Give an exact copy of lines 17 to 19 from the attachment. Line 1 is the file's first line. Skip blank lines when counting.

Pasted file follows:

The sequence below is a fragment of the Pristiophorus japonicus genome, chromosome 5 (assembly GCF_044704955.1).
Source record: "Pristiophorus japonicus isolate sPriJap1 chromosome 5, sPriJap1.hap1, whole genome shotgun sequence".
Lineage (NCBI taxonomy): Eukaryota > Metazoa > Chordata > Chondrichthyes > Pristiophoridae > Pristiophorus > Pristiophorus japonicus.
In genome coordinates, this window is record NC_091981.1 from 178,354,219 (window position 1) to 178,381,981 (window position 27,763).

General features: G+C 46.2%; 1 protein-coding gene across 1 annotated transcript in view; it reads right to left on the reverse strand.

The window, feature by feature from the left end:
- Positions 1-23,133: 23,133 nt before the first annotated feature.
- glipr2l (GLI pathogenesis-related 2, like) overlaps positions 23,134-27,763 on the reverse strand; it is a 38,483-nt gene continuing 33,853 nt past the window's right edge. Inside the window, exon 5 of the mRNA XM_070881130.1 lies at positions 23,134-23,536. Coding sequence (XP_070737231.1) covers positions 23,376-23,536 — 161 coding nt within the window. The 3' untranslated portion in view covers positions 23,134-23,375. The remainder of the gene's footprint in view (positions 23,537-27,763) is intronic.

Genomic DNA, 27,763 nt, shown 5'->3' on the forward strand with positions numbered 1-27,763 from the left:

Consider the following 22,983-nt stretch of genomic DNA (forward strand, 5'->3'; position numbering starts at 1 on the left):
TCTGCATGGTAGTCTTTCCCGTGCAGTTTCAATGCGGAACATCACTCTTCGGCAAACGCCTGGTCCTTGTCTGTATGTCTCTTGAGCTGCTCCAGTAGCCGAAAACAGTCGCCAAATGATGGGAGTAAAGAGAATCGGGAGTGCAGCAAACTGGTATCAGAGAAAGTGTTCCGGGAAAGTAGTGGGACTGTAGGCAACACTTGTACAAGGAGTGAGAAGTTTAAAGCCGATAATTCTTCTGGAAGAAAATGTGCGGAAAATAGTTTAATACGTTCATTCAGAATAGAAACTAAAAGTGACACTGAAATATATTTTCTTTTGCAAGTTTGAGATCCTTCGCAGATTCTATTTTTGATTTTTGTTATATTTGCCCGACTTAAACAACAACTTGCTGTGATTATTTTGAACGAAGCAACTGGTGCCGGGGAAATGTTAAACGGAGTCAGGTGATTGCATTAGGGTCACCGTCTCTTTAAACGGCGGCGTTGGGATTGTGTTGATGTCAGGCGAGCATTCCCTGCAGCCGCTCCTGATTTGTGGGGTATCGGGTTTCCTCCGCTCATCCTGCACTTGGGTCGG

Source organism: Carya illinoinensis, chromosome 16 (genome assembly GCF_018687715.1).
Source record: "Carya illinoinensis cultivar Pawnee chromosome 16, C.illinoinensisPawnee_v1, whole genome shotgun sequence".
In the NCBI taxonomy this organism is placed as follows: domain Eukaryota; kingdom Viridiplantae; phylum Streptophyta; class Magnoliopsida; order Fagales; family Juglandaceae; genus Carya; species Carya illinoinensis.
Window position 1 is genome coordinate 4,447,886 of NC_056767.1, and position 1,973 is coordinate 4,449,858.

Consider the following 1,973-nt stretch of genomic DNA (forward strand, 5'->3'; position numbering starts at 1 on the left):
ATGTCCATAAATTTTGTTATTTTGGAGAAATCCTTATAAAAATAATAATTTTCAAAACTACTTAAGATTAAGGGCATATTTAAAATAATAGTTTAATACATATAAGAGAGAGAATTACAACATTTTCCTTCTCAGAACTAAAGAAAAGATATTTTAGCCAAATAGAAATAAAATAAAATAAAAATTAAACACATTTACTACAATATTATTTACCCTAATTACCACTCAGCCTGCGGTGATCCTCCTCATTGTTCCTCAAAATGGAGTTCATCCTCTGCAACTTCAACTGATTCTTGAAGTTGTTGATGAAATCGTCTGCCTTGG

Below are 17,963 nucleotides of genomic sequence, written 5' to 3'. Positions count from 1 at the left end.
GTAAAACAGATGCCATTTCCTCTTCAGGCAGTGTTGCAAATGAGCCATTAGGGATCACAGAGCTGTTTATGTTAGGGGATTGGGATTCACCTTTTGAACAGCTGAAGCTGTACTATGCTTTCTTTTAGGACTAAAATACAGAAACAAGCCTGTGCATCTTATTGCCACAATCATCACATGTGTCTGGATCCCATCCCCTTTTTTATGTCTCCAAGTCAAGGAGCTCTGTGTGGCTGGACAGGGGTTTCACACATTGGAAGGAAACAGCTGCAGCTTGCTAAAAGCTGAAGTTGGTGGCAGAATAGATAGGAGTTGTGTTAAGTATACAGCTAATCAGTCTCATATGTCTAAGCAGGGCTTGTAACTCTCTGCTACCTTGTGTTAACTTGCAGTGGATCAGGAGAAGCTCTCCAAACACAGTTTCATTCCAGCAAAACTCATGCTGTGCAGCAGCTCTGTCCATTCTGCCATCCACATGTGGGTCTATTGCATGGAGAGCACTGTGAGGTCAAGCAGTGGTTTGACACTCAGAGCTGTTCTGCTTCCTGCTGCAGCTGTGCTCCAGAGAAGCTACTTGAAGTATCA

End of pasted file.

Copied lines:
ATGTCCATAAATTTTGTTATTTTGGAGAAATCCTTATAAAAATAATAATTTTCAAAACTACTTAAGATTAAGGGCATATTTAAAATAATAGTTTAATACATATAAGAGAGAGAATTACAACATTTTCCTTCTCAGAACTAAAGAAAAGATATTTTAGCCAAATAGAAATAAAATAAAATAAAAATTAAACACATTTACTACAATATTATTTACCCTAATTACCACTCAGCCTGCGGTGATCCTCCTCATTGTTCCTCAAAATGGAGTTCATCCTCTGCAACTTCAACTGATTCTTGAAGTTGTTGATGAAATCGTCTGCCTTGG

Below are 17,963 nucleotides of genomic sequence, written 5' to 3'. Positions count from 1 at the left end.
GTAAAACAGATGCCATTTCCTCTTCAGGCAGTGTTGCAAATGAGCCATTAGGGATCACAGAGCTGTTTATGTTAGGGGATTGGGATTCACCTTTTGAACAGCTGAAGCTGTACTATGCTTTCTTTTAGGACTAAAATACAGAAACAAGCCTGTGCATCTTATTGCCACAATCATCACATGTGTCTGGATCCCATCCCCTTTTTTATGTCTCCAAGTCAAGGAGCTCTGTGTGGCTGGACAGGGGTTTCACACATTGGAAGGAAACAGCTGCAGCTTGCTAAAAGCTGAAGTTGGTGGCAGAATAGATAGGAGTTGTGTTAAGTATACAGCTAATCAGTCTCATATGTCTAAGCAGGGCTTGTAACTCTCTGCTACCTTGTGTTAACTTGCAGTGGATCAGGAGAAGCTCTCCAAACACAGTTTCATTCCAGCAAAACTCATGCTGTGCAGCAGCTCTGTCCATTCTGCCATCCACATGTGGGTCTATTGCATGGAGAGCACTGTGAGGTCAAGCAGTGGTTTGACACTCAGAGCTGTTCTGCTTCCTGCTGCAGCTGTGCTCCAGAGAAGCTACTTGAAGTATCA